Going on a low-carb diet typically means giving up pasta, bread and other Italian staples. As odd as it may sound, zucchini can take the place of pasta in many homemade meals. Add your favorite toppings and sauces to zucchini "spaghetti," while increasing your vegetable intake and reducing carbs in your diet. Make zucchini spaghetti in the microwave to free up the stovetop for prepping the marinara or Alfredo to get dinner to the table quickly.
Use a spiral slicer to cut zucchini into spaghetti-shaped "noodles." Place the halved zucchini into the slicer and twist. Out comes long spiraled strands of zucchini. Without a spiral slicer, cut the zucchini into long noodle-like sections using a vegetable peeler, grater or julienne cutter. A mandoline or food processor with a grating blade also works, but will cut shorter pieces.
Salt the zucchini to extract water. Too much water will make the zucchini soggy when cooked. After allowing the salted zucchini to sit for a half hour or longer, rinse the salt away using a colander and press the zucchini between layers of paper towels to extract additional moisture.
After salting, extracting the water and draining the zucchini spaghetti, place it in a microwave-safe dish. Cover the spaghetti and heat according to the amount of zucchini cooking. For one or two zucchini, cook them on high for about two minutes, checking and stirring after each 30-second interval. For larger portions, increase the total cooking time while stirring frequently and checking for doneness. The zucchini is done when the spaghetti bends with some resistance but doesn't break from the crispness.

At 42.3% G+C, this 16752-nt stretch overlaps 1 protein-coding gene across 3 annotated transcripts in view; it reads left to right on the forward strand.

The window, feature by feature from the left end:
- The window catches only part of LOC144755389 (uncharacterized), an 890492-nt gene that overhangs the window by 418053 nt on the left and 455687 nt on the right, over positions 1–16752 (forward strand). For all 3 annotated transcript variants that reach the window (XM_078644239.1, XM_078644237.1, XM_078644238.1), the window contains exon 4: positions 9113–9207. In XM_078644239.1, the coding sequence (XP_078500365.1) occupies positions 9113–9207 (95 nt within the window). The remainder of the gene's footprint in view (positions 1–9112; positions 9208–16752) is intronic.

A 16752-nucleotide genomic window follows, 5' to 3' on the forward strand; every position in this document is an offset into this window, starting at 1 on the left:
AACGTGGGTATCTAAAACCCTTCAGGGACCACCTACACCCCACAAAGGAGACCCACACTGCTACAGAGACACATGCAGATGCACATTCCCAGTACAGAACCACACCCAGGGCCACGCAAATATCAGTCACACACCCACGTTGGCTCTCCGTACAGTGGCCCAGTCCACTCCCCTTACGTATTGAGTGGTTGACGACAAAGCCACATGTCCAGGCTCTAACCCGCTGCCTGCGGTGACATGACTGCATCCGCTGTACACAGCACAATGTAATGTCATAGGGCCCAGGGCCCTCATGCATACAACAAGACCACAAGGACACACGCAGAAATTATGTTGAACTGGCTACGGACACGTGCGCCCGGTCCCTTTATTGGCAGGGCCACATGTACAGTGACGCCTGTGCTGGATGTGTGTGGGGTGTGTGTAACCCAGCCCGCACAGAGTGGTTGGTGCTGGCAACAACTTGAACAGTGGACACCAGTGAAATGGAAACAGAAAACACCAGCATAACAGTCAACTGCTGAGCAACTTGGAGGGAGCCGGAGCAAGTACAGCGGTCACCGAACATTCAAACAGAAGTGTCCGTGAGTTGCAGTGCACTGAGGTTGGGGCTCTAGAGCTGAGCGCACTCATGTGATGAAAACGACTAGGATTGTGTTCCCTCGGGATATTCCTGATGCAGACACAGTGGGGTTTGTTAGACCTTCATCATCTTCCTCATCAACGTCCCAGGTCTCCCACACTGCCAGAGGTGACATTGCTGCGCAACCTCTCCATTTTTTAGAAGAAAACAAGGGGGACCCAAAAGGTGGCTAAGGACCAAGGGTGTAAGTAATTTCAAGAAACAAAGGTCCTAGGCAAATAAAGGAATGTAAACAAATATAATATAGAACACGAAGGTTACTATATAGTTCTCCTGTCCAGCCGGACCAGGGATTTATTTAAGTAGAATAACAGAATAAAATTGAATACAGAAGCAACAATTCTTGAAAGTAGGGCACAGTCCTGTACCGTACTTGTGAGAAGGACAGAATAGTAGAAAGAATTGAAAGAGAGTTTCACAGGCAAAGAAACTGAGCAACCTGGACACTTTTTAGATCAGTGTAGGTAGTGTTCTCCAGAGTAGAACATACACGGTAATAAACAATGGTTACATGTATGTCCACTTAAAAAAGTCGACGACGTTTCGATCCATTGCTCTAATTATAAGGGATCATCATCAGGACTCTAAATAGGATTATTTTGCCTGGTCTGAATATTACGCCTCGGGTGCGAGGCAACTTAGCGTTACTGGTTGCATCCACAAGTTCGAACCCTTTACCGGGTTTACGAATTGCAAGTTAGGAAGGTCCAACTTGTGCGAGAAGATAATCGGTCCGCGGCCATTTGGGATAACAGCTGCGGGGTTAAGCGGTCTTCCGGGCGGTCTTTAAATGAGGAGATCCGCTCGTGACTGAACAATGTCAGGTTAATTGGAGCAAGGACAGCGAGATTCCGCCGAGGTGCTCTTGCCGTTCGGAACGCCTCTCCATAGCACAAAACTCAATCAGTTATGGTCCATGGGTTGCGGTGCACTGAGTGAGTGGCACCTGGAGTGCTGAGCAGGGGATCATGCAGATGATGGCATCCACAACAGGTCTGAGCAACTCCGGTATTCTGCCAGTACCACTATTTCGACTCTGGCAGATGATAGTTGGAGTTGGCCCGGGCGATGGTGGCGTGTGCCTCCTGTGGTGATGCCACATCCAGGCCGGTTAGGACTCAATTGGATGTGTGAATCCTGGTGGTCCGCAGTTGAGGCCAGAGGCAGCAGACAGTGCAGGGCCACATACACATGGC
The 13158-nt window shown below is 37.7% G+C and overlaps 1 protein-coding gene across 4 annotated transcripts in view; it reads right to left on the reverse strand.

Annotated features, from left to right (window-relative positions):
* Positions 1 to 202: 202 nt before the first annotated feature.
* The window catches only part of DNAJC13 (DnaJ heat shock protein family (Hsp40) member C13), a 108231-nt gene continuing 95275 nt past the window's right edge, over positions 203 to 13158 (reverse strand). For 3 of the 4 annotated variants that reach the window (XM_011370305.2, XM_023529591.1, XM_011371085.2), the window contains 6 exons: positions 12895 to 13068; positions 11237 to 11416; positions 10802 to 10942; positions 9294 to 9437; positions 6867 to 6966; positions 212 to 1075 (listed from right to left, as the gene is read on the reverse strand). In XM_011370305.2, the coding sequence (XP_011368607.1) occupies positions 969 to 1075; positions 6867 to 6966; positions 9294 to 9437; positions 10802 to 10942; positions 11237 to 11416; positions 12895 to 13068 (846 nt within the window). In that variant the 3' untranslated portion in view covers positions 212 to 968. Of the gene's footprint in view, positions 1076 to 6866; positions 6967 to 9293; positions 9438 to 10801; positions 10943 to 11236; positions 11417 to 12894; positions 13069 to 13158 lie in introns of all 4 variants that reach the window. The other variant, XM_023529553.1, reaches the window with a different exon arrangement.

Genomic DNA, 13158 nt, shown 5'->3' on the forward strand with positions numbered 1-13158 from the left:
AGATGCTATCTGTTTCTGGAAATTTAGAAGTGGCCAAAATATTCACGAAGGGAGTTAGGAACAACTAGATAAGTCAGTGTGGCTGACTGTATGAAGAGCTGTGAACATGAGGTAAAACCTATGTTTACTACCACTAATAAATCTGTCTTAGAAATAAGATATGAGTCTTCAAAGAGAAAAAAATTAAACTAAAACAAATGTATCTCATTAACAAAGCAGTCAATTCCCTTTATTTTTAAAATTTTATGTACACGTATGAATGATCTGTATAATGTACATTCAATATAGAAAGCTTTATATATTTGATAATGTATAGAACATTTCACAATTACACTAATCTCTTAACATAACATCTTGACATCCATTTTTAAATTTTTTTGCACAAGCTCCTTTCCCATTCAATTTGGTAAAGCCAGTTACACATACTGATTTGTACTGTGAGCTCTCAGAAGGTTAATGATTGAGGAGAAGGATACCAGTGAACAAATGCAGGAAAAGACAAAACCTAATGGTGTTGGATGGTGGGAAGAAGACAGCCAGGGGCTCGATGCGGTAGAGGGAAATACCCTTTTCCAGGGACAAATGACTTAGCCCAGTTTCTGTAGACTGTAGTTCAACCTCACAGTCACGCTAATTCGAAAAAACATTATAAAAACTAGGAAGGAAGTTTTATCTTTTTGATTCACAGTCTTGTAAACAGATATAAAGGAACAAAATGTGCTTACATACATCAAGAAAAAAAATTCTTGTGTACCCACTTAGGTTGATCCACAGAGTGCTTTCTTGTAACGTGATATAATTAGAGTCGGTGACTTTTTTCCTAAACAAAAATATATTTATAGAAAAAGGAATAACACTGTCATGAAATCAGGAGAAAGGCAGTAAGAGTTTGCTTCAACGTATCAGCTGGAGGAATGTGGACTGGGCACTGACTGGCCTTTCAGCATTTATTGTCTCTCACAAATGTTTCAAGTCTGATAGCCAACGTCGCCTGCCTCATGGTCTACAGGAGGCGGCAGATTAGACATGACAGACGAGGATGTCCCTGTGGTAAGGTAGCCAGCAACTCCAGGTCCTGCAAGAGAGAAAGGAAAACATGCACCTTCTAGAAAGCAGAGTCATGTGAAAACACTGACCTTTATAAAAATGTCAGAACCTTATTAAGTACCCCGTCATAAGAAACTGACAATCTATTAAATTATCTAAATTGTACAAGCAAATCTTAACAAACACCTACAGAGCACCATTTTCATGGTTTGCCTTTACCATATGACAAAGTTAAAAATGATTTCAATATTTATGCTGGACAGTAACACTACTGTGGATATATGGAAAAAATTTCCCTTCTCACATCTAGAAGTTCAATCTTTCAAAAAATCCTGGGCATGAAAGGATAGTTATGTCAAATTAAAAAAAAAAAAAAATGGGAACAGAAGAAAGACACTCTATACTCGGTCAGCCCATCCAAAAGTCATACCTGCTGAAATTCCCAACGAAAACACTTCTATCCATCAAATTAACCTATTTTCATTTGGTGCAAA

Top cooked zucchini spaghetti with marinara, meat or Alfredo sauce. Use meat sauce or meatballs in low-sugar homemade marinara for a low-carb version of a hearty Italian dish. For a variation, sauté vegetables in olive oil and garlic with basil and toss with the microwaved zucchini. Substitute parmesan crisps for garlic toast or add Italian link sausage.
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Andrea Lott Haney writes articles and training materials for food industry publications. Having studied foodservice sanitation, nutrition and menu planning at Purdue University, Lott Haney has more than 10 years of experience as a catering and event planner for luxury hotels and currently tours the Midwest as a corporate customer service trainer and consultant.